Everyone is unique in so many ways not least in the way they think. This leads us to the rich tableau of humanity in which we live because different ways of thinking lead to different results. There are people out there who think logically, creatively, methodically, chaotically, the list goes on.
These thoughts are all offshoots of three main types of thinking: Insightful, Experiential, and Incessant.
Out of each one of the three main thinking roots, there are countless other thinking styles that grow. These will be related to the base style of thinking and often people will tend toward one of these root thinking styles.
According to the Merriam Webster Dictionary, insight is defined as “the act or result of apprehending the inner nature of things or of seeing intuitively.” This then is the root of insightful thinking; we look at many things in order to understand them as fully as we can. Once we understand the nature of things, we can start to find the connections between them.
There are many scientific minds in history that are considered as belonging to insightful thinkers which may lead you to believe that it’s essentially a logical mindset. Although this is partially true there is a high level of creativity involved in this type of thinking. According to Neuroscientist William R. Klemm Ph.D. Genius is in fact defined by creativity.
Dr Klemm points out that Albert Einstein who is considered one of history’s greatest minds relied heavily on his creative mind. Einstein preferred to visualize his problems rather than use words or writing and would only use math to prove his hypothesis.
An insightful thinker, therefore, spends a lot of time visualizing the connections between things and uses their developed instincts to find solutions.
Experiential thinking and learning quite obviously are connected to experience. Just as experiential learners take in knowledge by actively doing, so too do experiential thinkers. As an example, such thinkers are the types of people who can not only find art pleasing but also see the deeper meanings. They view and perceive the brush strokes in a painting and are in tune with what the artist was conveying.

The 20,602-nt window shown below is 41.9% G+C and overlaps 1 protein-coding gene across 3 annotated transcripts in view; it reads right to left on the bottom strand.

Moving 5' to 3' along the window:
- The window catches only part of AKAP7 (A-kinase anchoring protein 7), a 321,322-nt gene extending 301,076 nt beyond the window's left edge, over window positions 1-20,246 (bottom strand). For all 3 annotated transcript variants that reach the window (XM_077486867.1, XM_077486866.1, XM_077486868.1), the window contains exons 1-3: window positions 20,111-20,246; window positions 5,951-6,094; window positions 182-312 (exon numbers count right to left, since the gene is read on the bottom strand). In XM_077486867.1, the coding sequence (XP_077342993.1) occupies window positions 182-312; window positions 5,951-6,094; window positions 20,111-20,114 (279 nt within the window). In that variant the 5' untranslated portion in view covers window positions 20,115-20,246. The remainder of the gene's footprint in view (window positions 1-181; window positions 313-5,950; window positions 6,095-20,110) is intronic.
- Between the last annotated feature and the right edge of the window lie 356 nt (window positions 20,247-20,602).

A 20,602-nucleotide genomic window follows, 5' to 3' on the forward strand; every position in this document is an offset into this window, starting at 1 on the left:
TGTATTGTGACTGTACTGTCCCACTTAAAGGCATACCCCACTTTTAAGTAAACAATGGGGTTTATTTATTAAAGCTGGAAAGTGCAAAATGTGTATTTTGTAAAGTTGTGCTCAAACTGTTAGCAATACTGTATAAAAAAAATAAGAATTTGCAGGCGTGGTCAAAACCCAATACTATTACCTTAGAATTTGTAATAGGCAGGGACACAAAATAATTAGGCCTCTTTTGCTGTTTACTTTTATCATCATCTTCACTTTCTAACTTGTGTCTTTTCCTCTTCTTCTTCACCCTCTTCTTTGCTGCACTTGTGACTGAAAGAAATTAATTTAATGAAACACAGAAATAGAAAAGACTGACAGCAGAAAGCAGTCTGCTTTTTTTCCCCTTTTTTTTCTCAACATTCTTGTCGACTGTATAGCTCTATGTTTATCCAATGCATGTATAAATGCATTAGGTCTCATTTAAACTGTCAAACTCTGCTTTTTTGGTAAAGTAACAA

Leadership expert Susan Croft refers to experiential thinkers as “soft red thinkers” and perceives a number of strengths they have to any work team.
- They have a strong ability to read other people both emotionally and practically
- They are good communicators
- They have strong observation skills and are broad thinkers
- They enjoy seeking an understanding of others as well as themselves
- They are authentic and honest leaders.
The reason this type of thinking is so beneficial is that it entails a willingness to understand and look for deeper meaning. There is a willingness of taking the time to consider the important aspects of things as well as the obvious points.
If we say someone talks incessantly, we are essentially indicating they just won’t shut up, they have a lot to say but perhaps not much of interest. Incessant thinkers, then, are those who are constantly thinking but not necessarily in an ordered fashion. A more common term used for an incessant thinker might be an overthinker.
Incessant thinking can become chaotic and is often associated with anxiety disorders. According to Strategic Psychology, there is a connection between people who have a tendency to overthink things and those who suffer anxiety.
When people overthink, they can sometimes find making a decision daunting and may miss out on things. Incessant thinking is not a sound mentality as it becomes chaotic and tends to cause problems.